It is shown from this table that lithium tetraborate has several advantages over many of the other materials commonly-used for SAW devices. Other advantages include the facts that the material possesses a low melting point (950.degree. C.; c.f. 1253.degree. C. in LiNbO.sub.3 and 1650.degree. C. in LiTaO.sub.3) which facilitates its growth by Czochralski techniques, and that it is a non-ferroelectric piezoelectric, which removes any requirement to pole the material before use.
Specific devices for which the material is suitable include SAW delay lines filters and convolvers for use in radar, communications and domestic video equipment. It may also be used in acousto-optic devices exploiting the interactions between laser beams and a propagating surface wave and acousto-electric devices in which a semiconductor is placed in close proximity to the propagating SAW and the interactions between the electric field associated with the SAW and the charge carriers in the semiconductor are exploited.
As further examples of surface acoustic (SAW) devices using lithium tetraborate, the following items are described in detail:1. Fabrication of SAW Devices on Li.sub.2 B.sub.4 O.sub.7
Note that because of the crystal point symmetry defined above an X-cut, Z-propagating device is exactly equivalent to a Y-cut, Z-propagating device. Hence the two orientations (X and Y) can be interchanged in the description below.
FIG. 8 shows a drawing of a SAW device manufactured on an X-cut, Z-propagating substrate 1 of lithium tetraborate. In this case interdigital transducer fingers 3 are not split and possess equal overlaps over the full length of transducers 5, 7 (the transducer length being defined as the direction perpendicular to the finger length and also to the wave fronts of the SAW's launched). However, the following details apply equally well to a device in which the fingers 3 are split into two or more elements and/or vary in overlap or spacing along the length of the device. The device can be manufactured in the following way:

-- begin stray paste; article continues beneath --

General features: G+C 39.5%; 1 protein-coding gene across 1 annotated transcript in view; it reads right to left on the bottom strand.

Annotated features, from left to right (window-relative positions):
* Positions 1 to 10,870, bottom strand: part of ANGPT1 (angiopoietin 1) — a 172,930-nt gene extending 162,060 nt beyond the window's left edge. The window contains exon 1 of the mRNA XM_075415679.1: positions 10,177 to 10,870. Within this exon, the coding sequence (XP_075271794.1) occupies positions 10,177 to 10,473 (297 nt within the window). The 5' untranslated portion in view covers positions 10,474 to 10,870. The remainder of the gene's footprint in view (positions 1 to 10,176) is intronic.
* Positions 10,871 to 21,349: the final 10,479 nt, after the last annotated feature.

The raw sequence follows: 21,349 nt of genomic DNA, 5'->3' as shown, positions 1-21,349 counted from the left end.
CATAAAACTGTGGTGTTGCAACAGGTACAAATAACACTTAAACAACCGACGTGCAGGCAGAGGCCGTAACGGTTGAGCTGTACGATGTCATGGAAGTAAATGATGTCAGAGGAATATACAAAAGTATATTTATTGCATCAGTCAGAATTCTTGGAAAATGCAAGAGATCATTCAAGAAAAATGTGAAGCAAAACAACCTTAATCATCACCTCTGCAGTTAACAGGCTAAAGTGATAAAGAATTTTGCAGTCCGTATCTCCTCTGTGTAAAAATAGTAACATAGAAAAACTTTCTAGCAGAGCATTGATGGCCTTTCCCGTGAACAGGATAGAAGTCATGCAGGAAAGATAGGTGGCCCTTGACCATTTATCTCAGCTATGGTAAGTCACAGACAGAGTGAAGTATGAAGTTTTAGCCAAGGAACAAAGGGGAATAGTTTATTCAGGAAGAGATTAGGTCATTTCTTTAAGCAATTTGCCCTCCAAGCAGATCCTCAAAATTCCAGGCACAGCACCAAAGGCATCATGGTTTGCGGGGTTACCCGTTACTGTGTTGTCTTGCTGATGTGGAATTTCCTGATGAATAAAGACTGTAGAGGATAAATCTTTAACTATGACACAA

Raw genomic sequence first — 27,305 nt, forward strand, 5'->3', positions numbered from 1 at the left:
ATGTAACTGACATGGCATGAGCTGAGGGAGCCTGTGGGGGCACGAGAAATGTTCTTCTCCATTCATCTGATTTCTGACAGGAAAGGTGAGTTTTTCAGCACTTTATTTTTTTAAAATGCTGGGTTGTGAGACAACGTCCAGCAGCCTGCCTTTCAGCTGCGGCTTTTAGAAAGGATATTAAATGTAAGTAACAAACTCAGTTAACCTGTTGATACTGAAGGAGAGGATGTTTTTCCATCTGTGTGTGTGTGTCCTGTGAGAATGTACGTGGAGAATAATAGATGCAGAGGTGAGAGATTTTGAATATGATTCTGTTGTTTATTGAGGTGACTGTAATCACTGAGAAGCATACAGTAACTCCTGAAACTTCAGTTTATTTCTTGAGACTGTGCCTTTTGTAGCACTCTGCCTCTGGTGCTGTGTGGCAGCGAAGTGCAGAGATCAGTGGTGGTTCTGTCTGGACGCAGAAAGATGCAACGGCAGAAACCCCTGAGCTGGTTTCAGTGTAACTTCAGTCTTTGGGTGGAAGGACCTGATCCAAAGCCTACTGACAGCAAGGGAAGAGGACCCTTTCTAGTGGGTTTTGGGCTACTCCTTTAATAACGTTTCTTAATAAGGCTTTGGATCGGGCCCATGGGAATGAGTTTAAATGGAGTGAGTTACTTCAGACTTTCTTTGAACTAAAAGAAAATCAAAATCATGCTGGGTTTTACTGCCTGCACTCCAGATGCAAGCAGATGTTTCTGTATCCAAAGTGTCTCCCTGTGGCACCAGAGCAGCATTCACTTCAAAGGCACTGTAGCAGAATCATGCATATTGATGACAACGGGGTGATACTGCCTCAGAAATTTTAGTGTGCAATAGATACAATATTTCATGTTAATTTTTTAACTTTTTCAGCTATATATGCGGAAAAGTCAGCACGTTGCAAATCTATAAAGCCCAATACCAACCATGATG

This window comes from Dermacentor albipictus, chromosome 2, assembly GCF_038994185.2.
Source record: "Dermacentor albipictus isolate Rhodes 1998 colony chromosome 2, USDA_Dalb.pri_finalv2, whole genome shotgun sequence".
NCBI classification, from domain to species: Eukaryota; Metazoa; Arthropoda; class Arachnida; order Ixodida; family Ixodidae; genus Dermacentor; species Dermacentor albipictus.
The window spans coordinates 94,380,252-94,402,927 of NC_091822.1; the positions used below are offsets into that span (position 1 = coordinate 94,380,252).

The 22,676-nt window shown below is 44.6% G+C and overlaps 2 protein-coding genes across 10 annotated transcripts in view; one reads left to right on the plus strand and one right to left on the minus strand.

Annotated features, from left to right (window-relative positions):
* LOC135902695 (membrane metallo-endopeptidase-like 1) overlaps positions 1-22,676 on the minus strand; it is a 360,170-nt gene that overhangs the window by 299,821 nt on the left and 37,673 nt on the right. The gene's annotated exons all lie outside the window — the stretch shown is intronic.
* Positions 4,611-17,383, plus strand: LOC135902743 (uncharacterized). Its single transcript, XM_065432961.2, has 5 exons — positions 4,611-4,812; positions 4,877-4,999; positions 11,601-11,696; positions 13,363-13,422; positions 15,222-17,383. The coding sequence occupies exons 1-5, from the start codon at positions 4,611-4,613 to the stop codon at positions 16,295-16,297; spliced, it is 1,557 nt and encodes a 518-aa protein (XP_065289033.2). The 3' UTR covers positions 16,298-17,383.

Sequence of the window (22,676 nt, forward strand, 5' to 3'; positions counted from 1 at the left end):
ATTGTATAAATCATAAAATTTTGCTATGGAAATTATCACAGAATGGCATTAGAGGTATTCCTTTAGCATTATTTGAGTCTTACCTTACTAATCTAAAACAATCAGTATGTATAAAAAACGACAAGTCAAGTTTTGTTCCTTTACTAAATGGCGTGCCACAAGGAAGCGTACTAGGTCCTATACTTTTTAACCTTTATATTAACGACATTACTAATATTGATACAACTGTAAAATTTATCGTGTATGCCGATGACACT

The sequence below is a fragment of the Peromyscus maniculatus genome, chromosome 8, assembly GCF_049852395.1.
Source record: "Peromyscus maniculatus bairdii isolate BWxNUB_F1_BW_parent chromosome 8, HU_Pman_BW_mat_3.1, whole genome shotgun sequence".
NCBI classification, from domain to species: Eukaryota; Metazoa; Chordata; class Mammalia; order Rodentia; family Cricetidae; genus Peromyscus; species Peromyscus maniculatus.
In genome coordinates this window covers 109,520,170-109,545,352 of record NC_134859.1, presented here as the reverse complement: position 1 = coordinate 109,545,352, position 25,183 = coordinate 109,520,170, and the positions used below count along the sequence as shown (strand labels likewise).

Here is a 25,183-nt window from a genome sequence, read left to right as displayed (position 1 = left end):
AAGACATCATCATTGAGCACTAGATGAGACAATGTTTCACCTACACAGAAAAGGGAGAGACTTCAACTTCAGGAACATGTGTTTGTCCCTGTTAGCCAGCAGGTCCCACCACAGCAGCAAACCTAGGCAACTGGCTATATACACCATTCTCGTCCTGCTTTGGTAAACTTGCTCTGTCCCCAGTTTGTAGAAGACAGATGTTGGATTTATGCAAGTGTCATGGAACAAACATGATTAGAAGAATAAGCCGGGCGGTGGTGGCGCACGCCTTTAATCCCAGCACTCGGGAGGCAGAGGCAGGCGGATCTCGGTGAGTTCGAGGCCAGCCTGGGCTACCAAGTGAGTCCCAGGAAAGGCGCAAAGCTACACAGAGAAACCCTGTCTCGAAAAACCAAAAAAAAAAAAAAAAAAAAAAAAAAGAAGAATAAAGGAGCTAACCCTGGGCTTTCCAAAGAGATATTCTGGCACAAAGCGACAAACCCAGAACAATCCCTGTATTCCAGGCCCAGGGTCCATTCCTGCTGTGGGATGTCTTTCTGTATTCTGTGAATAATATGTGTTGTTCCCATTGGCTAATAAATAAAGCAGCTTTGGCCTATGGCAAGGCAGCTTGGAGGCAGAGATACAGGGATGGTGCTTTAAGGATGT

(a) A single crystal substrate 1 of Li.sub.2 B.sub.4 O.sub.7, oriented with its plane normal to the crystallographic X-axis, is polished on one side. (The substrate thickness is not critical to the process and any thickness which can be conveniently handled is suitable). The most suitable polishing medium for this is "Syton", a material well known to those skilled in the art. Note that in the text which follows, the polished face is referred to as the `front` face and the opposite face (the state of polishing of which is irrelevant) is referred to as the `back` face.
(b) The polished surface of the substrate 1 is cleaned using the following process. The substrate is exposed for a few minutes in a plasma asher, followed by a soak for 10 minutes each in toluene and acetone. After blowing dry, the substrate is gently scrubbed, and then rinsed, in `Super Q` high purity water.
(c) The metallised fingers 3 of the SAW device can be fabricated on the polished surface in one of three ways. The surfaces 1 of Li.sub.2 B.sub.4 O.sub.7 crystals are sensitive to attack by acidic etches and hence these must be excluded from any device processing schedule. The three processing methods can be summarised as follows:Method I